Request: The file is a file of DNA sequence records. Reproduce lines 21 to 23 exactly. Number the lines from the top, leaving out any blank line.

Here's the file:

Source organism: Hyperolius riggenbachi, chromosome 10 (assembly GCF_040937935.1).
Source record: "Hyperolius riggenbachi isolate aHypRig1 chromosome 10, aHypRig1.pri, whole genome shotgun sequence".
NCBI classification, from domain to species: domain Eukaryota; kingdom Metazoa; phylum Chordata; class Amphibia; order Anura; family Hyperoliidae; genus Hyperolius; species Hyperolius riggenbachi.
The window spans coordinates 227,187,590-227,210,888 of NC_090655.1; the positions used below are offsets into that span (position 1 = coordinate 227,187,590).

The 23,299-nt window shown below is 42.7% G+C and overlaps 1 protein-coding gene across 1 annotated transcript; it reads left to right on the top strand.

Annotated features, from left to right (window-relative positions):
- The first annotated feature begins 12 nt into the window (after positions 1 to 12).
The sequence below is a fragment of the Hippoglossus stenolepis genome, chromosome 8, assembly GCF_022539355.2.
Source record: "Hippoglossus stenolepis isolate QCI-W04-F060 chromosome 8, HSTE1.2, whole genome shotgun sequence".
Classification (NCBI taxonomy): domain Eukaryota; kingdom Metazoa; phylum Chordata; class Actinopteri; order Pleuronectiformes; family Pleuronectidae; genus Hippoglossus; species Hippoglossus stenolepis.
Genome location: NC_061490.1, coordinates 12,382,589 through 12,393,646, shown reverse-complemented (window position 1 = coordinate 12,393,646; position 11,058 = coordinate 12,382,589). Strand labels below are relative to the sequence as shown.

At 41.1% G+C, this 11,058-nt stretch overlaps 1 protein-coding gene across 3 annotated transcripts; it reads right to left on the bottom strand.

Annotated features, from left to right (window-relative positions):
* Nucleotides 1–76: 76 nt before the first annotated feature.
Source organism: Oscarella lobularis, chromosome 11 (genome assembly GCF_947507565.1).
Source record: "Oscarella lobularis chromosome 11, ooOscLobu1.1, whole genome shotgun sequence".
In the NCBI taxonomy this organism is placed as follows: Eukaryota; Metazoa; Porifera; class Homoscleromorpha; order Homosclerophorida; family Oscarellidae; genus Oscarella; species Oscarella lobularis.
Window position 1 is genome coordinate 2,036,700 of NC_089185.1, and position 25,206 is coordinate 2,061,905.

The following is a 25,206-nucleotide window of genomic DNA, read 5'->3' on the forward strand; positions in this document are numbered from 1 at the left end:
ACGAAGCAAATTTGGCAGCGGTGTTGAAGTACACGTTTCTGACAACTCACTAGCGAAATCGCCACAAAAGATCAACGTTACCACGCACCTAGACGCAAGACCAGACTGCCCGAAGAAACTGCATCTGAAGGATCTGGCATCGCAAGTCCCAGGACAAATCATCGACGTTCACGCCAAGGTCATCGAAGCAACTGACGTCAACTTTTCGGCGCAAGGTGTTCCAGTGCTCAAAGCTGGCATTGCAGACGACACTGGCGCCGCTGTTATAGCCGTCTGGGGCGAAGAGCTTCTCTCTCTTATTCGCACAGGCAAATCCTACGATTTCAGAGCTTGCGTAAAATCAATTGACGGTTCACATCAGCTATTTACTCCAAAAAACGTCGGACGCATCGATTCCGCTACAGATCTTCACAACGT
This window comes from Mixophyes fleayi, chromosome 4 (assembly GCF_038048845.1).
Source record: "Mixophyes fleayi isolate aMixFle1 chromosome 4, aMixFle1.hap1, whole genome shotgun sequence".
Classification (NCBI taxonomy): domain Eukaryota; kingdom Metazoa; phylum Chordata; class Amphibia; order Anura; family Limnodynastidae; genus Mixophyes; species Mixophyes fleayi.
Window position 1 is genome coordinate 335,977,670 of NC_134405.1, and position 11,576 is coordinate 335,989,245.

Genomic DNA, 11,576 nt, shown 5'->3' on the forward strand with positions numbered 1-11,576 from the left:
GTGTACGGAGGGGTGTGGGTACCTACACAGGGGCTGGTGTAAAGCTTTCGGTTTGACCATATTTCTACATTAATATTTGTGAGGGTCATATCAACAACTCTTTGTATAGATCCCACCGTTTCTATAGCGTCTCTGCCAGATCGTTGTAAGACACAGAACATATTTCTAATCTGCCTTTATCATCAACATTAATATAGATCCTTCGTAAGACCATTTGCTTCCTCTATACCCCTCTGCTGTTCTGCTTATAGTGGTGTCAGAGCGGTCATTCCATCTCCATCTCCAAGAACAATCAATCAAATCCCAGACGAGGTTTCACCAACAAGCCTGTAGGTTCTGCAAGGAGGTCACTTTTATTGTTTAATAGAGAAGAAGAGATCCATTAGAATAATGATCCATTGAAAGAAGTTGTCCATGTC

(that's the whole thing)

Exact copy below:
This window comes from Mixophyes fleayi, chromosome 4 (assembly GCF_038048845.1).
Source record: "Mixophyes fleayi isolate aMixFle1 chromosome 4, aMixFle1.hap1, whole genome shotgun sequence".
Classification (NCBI taxonomy): domain Eukaryota; kingdom Metazoa; phylum Chordata; class Amphibia; order Anura; family Limnodynastidae; genus Mixophyes; species Mixophyes fleayi.